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Thursday, 21 June 2007
Page: 151

Ms GRIERSON (11:23 AM) —I rise today to update the House on the wonderful, selfless work of the people contributing to the recovery effort in Newcastle and the Hunter in the wake of the devastating long weekend storms. Last Friday, I had the opportunity to invite the Leader of the Opposition, Kevin Rudd, to Newcastle to meet some of the people affected by the storms and to visit the SES headquarters and the disaster recovery centre. I want to put on the record my appreciation, and my region’s appreciation, that the opposition leader could show his support for us in this very meaningful way. And support is still needed. We met people who had still not been able to come home, who still needed to have their carpet pulled up or were still going through their possessions working out what they could salvage.

Newcastle’s famous spirit—based on networks of family, friends, community groups, volunteer organisations, businesses, civic leaders and government agencies—has been there to help right from the start. In the Hamilton street we visited last week, men and women, adults and children, cats and dogs and even a rabbit—from up and down the street—all spent the first wild Friday night of the storms together, welcomed by their neighbours into one of the few houses not inundated.

There are countless stories of heroism that night from ordinary people who just happened to be in the right place to assist and who often put their own safety in jeopardy to do so. The State Emergency Service, Westpac Rescue Helicopter, Newcastle Port Corporation, ambulance and police were vital in providing the first response. To all of them, I give our region’s sincere thanks. While we mourn for those whom we have tragically lost, we cherish every life that was saved. As we continue the recovery phase, our community organisations have been outstanding. Groups like the Red Cross, St Vincent de Paul, the Adventist Development and Relief Agency and Anglicare, to name but a few, have been providing much needed relief to families. The Newcastle Law Society has been providing advice and referrals and next week is hosting a community forum about legal matters that may arise out of the storms.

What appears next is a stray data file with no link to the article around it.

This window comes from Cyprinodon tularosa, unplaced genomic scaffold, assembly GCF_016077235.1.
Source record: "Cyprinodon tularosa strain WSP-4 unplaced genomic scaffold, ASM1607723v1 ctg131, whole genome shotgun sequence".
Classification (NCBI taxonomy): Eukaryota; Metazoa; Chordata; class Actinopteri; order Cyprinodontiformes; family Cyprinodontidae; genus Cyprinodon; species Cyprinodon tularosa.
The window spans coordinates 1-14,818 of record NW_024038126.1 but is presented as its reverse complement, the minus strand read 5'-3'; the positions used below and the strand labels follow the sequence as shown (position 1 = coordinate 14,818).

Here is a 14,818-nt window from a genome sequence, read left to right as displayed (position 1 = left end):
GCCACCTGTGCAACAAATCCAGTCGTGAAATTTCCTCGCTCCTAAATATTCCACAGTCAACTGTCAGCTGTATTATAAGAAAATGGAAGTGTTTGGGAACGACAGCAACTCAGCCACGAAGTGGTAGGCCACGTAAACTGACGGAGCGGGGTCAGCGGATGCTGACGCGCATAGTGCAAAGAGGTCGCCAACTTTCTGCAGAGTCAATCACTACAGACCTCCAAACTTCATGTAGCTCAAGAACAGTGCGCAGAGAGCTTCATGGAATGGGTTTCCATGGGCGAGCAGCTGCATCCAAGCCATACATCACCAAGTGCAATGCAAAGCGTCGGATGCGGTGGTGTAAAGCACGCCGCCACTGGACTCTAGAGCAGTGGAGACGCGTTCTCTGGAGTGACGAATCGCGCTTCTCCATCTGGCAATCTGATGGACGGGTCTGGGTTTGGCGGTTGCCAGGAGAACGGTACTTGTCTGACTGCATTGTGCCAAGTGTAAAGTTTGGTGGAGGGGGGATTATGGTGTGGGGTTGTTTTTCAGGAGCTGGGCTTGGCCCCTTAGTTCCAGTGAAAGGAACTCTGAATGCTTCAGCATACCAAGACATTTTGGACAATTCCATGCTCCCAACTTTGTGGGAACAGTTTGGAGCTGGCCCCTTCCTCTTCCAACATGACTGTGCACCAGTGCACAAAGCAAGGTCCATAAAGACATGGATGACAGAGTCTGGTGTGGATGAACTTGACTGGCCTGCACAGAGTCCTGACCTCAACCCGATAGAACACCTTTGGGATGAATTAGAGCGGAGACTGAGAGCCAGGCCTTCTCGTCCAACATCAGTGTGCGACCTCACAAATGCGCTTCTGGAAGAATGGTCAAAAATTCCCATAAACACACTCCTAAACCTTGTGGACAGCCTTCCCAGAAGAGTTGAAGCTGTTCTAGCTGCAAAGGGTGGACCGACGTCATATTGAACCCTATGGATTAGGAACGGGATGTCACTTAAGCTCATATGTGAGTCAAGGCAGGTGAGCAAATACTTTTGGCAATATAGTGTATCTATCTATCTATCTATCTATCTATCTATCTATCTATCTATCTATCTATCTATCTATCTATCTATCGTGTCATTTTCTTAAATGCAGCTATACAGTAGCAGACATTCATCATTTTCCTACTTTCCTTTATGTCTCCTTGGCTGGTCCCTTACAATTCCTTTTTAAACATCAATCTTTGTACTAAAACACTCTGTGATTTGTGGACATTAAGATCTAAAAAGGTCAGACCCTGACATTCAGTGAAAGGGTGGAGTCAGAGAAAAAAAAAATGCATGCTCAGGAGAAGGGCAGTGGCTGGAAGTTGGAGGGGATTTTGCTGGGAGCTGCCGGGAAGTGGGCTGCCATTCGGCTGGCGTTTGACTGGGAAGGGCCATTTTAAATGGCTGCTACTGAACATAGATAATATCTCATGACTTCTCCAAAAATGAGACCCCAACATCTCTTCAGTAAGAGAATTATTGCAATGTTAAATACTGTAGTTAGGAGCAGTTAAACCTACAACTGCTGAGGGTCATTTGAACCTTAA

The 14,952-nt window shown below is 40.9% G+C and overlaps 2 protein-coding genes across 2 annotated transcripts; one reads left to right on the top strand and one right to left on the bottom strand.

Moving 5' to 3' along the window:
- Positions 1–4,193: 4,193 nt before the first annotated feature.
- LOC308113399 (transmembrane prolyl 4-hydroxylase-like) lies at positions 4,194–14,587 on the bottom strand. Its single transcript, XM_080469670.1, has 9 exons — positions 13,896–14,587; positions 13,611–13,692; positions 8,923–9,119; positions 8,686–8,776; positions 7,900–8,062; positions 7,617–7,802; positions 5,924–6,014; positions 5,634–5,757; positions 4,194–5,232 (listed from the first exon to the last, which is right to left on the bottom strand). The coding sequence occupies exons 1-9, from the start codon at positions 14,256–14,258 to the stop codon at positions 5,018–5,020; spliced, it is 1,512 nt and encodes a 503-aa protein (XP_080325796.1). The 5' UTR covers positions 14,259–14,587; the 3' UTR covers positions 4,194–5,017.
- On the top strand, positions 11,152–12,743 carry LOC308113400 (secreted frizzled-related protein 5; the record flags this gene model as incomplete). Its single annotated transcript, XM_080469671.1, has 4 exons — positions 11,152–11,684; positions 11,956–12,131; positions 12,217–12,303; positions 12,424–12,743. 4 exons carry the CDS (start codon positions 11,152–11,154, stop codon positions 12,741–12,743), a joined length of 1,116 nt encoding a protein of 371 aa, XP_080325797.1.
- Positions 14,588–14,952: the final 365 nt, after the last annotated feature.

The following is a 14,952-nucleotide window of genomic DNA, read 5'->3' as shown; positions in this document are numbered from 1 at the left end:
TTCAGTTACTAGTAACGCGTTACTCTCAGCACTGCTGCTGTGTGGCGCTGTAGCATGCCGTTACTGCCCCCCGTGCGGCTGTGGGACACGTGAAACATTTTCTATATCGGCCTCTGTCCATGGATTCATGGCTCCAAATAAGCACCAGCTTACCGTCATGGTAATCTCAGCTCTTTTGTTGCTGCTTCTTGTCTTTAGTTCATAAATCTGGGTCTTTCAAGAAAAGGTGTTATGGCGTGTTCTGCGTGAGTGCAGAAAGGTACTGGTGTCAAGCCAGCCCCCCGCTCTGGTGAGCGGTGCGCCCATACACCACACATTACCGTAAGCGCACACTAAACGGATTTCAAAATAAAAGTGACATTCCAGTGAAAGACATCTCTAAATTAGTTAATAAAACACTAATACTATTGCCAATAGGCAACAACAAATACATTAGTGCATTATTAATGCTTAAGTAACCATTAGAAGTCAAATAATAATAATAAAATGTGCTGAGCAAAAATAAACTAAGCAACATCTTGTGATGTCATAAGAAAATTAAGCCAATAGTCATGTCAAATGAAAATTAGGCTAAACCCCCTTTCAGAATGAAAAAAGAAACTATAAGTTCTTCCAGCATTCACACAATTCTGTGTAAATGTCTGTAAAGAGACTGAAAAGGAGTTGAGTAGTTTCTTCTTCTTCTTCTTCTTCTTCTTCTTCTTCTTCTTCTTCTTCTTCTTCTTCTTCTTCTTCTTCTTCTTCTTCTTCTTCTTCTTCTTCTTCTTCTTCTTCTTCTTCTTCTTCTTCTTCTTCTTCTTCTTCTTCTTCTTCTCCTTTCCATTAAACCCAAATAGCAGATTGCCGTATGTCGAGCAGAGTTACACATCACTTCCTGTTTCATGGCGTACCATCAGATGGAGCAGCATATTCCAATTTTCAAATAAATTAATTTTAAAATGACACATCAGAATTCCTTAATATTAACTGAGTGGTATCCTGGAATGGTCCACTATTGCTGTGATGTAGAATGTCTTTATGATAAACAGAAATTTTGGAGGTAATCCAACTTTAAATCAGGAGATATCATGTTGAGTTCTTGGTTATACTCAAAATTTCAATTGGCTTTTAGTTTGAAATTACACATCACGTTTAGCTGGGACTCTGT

In the corporate sector, I noted yesterday that Woolworths has made a big donation to the Salvation Army’s appeal while EnergyAustralia and Telstra, aside from their work getting people’s phones and power back on, are offering forms of assistance to account holders. The Newcastle Permanent Building Society has put $250,000 into a fund to help people out. There are many other businesses in our region generously giving to relief efforts.

Of the Commonwealth government agencies, I would particularly like to pay a special tribute to Centrelink staff in the region who have done an outstanding job—in particular, the Wallsend office in processing people’s claims for disaster assistance payments. Centrelink tells me that it had processed some 2,000 claims for this payment as of Monday, which is an incredibly quick response to a very real need in our community. Centrelink staff flew in from North Queensland this week to help, the same as Newcastle staff had done for the North Queensland communities following Cyclone Larry. It is important to remember that these workers have also been personally affected by the storms. This applies to all people who worked during the storms and in the aftermath. They did it even when their own homes, families or businesses may have been under threat or damaged.

I am very happy to report to the House that the insurance problems some people were experiencing last week are being resolved. I acknowledge the hard work being done on the ground by Insurance Council of Australia representatives and commend the work of call centre staff and assessors in looking at about 30,000 claims thus far. I trust that any further problems will be rectified quickly and smoothly for people who continue to face great financial and emotional hardship as a result of these storms. Our experience in the earthquake almost 20 years ago tells us that the loss is ongoing and the harm is substantial. I think in the aftermath of the earthquake another 30 people died from stress related health problems. We have to keep a watchful eye on our communities in the future. At this time, people in our region do not need any more pressure. Make no mistake: this has been an enormously difficult time for us all, but we will be vigilant. We are tough and we will stick together to support our communities.

To those people in the worst affected areas of my electorate—Beresfield, Hamilton, Merewether, Millers Forest, New Lambton, Wallsend, Woodbury, Hamilton North and elsewhere—your determination and good humour in the face of adversity is an inspiration. That you took the time to support others was a wonderful tribute to the people of those streets and those affected suburbs. Last night I passed on to Mark Scott, ABC managing director, my appreciation for ABC 1233 and, in fact, all local media for the sterling job they did in providing human contact and information for the people affected by the storms.